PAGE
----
Looking Back at the Mighty Osterreichring

With today’s Austrian Grand Prix taking pace at the Red Bull Ring, we thought it a timely moment to look back at the circuit as it once was - the daunting Osterreichring. 

Opened in 1969, the 3.7-mile (5.95km) circuit hosted its first Grand Prix a year later, though home fans were disappointed when local hero Jochen Rindt retired his Lotus and Jackie Ickx took the fin for Ferrari.

The circuit featured some notable and at times poignant race winners - Jo-Siffert taking he first win for BRM in over year in 1971 shortly after the death of team0mate Pedro Rodrigues, Vittorio Brambilla taking his only Grand Prix win in heavy rain in 1975 (only to embed his March in the barriers as he celebrated) and John Watson taking the maiden win for not only himself but also his Penske team in 1976, a year after former team leader Mark Donohue had died after a Sunday warm-up crash at the circuit.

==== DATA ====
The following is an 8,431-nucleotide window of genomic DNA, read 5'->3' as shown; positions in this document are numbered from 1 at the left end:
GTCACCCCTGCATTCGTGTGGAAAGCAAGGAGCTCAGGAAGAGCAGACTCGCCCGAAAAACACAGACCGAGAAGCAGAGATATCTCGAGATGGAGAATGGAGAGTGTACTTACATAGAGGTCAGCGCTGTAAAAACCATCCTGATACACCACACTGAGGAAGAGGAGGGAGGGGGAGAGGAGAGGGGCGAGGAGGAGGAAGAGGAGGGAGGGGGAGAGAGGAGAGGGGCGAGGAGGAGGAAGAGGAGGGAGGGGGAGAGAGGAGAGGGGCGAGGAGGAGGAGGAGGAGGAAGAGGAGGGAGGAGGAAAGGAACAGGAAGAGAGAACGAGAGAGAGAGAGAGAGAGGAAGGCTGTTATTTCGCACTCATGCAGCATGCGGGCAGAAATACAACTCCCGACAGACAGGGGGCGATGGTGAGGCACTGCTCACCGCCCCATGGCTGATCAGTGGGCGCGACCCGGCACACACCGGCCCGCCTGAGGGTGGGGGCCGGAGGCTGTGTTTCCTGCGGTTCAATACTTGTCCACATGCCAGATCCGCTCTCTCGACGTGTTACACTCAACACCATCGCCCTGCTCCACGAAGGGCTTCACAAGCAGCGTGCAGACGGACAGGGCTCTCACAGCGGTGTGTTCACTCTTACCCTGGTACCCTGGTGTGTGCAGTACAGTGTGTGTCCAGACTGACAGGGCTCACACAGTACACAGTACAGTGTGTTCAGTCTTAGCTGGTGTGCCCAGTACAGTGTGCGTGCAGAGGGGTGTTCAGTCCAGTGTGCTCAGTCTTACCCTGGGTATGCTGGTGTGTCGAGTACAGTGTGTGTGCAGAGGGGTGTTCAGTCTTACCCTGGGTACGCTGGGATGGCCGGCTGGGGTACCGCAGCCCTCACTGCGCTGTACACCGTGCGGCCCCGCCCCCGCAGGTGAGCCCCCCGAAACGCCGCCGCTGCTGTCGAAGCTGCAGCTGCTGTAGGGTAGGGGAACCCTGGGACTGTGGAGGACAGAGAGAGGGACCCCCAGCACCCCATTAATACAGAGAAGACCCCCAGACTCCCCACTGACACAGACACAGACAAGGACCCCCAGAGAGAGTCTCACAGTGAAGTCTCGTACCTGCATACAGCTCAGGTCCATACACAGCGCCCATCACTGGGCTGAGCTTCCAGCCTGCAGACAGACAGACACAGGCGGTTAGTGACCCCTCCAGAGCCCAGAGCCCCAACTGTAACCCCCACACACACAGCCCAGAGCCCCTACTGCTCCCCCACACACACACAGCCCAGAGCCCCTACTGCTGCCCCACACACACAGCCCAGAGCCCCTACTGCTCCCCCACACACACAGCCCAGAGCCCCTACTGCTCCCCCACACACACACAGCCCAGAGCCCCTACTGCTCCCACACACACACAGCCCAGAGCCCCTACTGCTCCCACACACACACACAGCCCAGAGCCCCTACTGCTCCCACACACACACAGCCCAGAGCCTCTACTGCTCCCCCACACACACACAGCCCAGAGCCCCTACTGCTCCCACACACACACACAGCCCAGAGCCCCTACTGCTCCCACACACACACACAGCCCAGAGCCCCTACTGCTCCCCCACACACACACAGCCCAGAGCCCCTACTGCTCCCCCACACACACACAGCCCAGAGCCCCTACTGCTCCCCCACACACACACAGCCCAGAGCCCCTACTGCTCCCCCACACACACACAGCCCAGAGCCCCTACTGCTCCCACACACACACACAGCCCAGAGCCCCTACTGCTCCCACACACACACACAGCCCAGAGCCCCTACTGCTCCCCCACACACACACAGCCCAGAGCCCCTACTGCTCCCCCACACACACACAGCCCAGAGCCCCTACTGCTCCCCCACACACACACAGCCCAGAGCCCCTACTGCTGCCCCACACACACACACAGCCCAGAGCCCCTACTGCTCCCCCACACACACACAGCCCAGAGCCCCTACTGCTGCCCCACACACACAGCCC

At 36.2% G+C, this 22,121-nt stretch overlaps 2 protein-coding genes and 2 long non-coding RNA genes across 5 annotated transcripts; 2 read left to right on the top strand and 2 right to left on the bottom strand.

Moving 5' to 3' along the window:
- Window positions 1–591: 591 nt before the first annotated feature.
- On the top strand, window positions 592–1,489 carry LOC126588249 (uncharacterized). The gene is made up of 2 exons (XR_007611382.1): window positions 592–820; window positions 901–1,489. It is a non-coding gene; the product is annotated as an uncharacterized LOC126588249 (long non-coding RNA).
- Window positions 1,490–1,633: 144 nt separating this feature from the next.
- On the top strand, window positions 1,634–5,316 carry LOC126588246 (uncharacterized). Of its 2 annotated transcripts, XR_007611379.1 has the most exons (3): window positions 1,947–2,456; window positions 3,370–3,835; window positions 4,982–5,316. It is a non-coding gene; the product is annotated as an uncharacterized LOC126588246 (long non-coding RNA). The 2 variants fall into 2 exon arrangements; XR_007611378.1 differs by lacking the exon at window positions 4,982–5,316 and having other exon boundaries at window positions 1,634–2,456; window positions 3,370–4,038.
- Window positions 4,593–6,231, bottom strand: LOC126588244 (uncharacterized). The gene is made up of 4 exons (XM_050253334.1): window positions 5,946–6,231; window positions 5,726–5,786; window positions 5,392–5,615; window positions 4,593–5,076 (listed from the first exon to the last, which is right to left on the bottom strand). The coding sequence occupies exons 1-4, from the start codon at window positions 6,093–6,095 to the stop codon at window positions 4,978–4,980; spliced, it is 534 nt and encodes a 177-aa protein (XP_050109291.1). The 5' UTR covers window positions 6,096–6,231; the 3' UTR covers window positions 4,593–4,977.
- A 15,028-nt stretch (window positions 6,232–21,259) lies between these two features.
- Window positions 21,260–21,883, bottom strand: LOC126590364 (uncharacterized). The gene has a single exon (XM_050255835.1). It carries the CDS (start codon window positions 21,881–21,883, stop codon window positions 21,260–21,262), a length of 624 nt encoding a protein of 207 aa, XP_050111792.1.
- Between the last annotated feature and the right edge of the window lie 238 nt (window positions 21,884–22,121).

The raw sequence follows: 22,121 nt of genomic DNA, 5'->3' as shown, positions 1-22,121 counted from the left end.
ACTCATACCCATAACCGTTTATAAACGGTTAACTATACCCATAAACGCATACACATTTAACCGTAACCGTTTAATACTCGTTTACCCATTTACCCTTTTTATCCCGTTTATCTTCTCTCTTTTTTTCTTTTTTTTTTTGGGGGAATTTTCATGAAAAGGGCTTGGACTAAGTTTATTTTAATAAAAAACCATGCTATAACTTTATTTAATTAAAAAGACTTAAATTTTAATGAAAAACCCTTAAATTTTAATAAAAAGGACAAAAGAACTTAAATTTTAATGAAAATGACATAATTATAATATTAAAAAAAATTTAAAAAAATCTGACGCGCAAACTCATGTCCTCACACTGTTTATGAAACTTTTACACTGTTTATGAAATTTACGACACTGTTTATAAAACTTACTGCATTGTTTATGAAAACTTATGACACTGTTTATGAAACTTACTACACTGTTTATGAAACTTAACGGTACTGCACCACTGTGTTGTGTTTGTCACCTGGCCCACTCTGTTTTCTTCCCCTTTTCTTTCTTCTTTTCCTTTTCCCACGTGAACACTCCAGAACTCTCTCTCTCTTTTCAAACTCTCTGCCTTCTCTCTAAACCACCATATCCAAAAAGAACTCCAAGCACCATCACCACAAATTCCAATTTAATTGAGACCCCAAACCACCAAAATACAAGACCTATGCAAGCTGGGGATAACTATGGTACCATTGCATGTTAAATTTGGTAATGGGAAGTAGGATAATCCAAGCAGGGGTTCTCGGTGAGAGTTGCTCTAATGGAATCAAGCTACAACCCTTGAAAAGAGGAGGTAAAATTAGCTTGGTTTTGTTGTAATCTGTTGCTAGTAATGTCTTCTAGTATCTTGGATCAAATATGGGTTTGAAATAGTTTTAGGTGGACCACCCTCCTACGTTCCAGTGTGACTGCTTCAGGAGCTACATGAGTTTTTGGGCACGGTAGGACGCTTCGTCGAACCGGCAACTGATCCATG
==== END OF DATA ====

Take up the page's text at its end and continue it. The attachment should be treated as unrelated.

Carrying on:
Oesterreichring As lap speeds reached an average of over 150mph a chicane was introduced at Hella Licht. the first corner, but concerns still existed about the speed of the circuit and the lack of run-off areas. In the turbo-era of Formula One speeds were inching forever higher, and Derek Warwick was recorded as travelling at 214mph in 1986 on the run to the 180-degree Bosche Kurve in his Brabham BT55 (from which he was physically removed by the team on the grid so the car could be used by team-mate Ricardo Patrese who had his gearbox fail just before the race!).

A multi-car incident in 1987 was the death-knell for the full Osterreichring, which returned a decade later as the shortened and renamed A1-Ring, hosting a Grand Prix for seven seasons, which later became the Red Bull Ring and after further updates saw the Austrian Grand Prix return again in 2014.

We tracked down this video of the battle for third in the 1981 Austrian Grand Prix, enjoy the majesty of the sweeping circuit, Didier Pironi’s Ferrari stoutly defending from the Brabham of Nelson Piquet and the Williams drivers Alan Jones and Carlos Reutemann - and the enjoy the largest crane we have ever seen trackside!

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